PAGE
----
State law mandates that voucher money be distributed by mid-September.State law mandates that voucher money be distributed by mid-September.

Voucher delays frustrate families and schools

Published on September 25, 2023 at 11:24 am

Tensions are high as the families of some Florida students still have not received their private school vouchers that pay for tuition and other school-related services.

According to private school operators, the month-and-a-half delay is affecting families of special needs students who qualified for the Family Empowerment Scholarship for Unique Abilities, and it’s putting their schools in dire straits as they wait for funds needed to pay for crucial therapies and staff training.

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A major expansion to the school voucher program earlier this year made nearly all Florida students eligible for the funds, leading to a surge in applicants across the state. In some Tampa Bay area counties, students receiving school vouchers nearly doubled, according to data from Step Up For Students, the main distributor that works with the state.

The controversial bill HB1, meant to broaden school choice, lifted income caps and expanded other scholarships for public school transportation and PEP scholarships. All told, about 243,000 received the vouchers this year, an increase of 170,000 from the previous year. A majority of the new students (69%), however, were already enrolled in private schools, but were not part of the voucher program until the expansion.

State law mandates that the voucher money is distributed within 10 days of Sept. 1. When asked about delays to the payments, Step Up deferred to the state Department of Education.

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“Florida’s school choice scholarship program is the largest scholarship program of its kind in the nation. Florida families have been excited to take part in this growing program, which has led to a record number of scholarship recipients this year,” the Department of Education wrote in an email statement.

“With this tremendous growth, it remains important that the Department of Education, as well as Step Up For Students, conducts its due diligence and exercise the proper controls to ensure that taxpayer funds are expended both expeditiously and appropriately.”

Private school operators across the state gathered on a Zoom call Wednesday night to discuss the repercussions of the lag and frustrations, namely the lack of response from both the Department of Education and Step Up.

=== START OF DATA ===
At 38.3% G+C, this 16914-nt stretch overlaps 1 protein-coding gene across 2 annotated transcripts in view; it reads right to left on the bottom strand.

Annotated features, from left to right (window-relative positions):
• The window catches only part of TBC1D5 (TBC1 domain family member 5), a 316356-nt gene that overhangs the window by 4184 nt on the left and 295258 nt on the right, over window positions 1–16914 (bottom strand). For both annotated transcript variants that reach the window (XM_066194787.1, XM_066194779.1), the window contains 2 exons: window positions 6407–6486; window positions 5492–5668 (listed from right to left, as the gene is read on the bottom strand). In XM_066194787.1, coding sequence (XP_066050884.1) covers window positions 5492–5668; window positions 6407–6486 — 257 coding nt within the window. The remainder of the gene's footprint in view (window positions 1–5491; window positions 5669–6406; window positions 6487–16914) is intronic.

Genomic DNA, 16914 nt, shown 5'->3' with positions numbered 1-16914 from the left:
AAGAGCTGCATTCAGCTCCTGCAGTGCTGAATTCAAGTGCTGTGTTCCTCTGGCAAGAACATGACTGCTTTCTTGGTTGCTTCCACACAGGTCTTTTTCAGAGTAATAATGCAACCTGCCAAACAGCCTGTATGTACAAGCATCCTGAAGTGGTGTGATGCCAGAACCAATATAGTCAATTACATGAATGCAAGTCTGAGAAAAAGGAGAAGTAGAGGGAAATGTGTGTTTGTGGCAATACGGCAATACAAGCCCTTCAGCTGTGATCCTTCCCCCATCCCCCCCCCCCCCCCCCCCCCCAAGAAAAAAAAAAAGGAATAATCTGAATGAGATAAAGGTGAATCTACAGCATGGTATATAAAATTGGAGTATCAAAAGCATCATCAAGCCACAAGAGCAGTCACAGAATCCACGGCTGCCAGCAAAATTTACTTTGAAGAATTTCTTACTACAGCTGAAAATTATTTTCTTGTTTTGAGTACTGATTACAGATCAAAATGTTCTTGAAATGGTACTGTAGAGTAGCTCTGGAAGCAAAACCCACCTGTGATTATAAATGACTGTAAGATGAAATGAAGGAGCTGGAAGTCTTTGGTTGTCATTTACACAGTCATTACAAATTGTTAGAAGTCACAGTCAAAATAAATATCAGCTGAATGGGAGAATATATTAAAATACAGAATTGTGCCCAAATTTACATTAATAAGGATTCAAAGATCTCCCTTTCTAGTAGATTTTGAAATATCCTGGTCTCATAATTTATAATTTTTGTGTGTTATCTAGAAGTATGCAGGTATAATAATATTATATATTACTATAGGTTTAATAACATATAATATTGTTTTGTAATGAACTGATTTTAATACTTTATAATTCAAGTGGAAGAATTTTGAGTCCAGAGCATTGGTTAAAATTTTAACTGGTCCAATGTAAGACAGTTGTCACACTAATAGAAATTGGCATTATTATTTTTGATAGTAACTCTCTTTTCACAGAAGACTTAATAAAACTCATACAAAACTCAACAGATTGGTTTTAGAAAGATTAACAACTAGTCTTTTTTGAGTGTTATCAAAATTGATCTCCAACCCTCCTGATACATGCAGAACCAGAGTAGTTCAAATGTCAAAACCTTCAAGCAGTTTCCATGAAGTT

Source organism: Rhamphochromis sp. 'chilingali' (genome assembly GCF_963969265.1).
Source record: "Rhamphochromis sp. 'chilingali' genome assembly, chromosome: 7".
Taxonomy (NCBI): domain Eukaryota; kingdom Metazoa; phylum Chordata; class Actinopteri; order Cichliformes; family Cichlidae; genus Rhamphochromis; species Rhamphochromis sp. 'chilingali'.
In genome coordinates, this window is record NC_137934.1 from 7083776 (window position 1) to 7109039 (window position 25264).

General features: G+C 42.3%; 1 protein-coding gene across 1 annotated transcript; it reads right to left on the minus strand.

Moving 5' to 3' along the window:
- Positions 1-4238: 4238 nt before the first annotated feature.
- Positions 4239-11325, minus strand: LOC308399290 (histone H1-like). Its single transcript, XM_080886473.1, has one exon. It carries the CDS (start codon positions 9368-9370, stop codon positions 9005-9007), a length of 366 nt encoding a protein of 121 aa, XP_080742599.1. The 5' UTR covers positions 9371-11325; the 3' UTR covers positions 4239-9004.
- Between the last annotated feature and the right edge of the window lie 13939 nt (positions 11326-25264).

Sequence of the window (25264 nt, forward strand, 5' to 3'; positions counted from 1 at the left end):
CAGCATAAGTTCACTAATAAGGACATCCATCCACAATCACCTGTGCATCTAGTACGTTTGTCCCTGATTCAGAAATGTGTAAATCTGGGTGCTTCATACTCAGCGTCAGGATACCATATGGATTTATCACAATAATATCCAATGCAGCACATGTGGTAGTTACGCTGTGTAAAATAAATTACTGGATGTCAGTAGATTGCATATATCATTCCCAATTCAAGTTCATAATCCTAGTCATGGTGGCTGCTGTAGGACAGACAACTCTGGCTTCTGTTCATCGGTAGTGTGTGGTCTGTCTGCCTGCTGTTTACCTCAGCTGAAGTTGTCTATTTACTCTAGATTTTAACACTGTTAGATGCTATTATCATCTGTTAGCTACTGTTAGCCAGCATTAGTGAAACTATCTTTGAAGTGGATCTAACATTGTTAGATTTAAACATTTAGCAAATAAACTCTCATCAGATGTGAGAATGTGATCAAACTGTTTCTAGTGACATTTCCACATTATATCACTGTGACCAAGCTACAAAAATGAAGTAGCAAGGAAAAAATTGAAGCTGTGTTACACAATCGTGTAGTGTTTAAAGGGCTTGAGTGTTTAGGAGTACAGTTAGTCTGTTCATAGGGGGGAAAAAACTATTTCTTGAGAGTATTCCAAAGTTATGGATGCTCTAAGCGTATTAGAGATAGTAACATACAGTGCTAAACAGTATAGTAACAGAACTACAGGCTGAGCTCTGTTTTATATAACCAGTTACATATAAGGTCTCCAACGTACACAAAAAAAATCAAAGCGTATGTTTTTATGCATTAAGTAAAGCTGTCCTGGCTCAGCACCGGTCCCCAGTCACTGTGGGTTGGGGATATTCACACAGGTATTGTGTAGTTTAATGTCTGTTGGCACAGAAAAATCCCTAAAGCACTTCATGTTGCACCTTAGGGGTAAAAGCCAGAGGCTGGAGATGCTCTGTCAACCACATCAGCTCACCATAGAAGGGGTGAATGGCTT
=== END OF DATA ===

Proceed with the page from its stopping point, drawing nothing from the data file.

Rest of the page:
“You’re on hold for an hour to two hours before you get an answer and, when you do, it’s a different answer every time you call. It’s a nightmare,” said Maria Preston, who runs the Diverse Abilities Center for Learning and Therapy in Fort Lauderdale.

Preston said the delay is halting services such as occupational therapy and speech and language therapy for students. Teachers are not receiving safety training and crisis and intervention measures.

“All of that is on hold right now until we can pay for that,” said Preston, who noted that one school on the call received an eviction notice. “A lot of us are having to take out high-interest loans and are being charged late fees for bills that can’t be paid.”

Steve Hicks is the president of Florida Scholarship Schools and is on the advisory council that is working with Scholarship Funding Organizations, such as Step Up For Students, on implementing the newly-expanded voucher program.

Hicks said the influx of applicants has put a strain on the new voucher system. He also cited COVID-19-related remote working as contributing to the lag.

“We’re trying to beef up their platforms to try to accommodate this influx of new recipients. And it was the perfect storm,” said Hicks. “Is it a bad situation? Yes. Is it intentional? No.”

Hicks also runs the Center Academy, which has 11 private schools in the state that serve students with learning differences such as ADHD and autism. He said the academy has had to subsidize tuition and fees as well.

“It’s a different funding stream and verification process,” Hicks said of the Family Empowerment Scholarship, “The Department of Education has to verify the students are, in fact, qualified.”

Preston, however, pushed back against the justification.

“It’s a disaster in the worst way. This should not have been a surprise,” said Preston. “I can put a Band-Aid on it, but not for long.”

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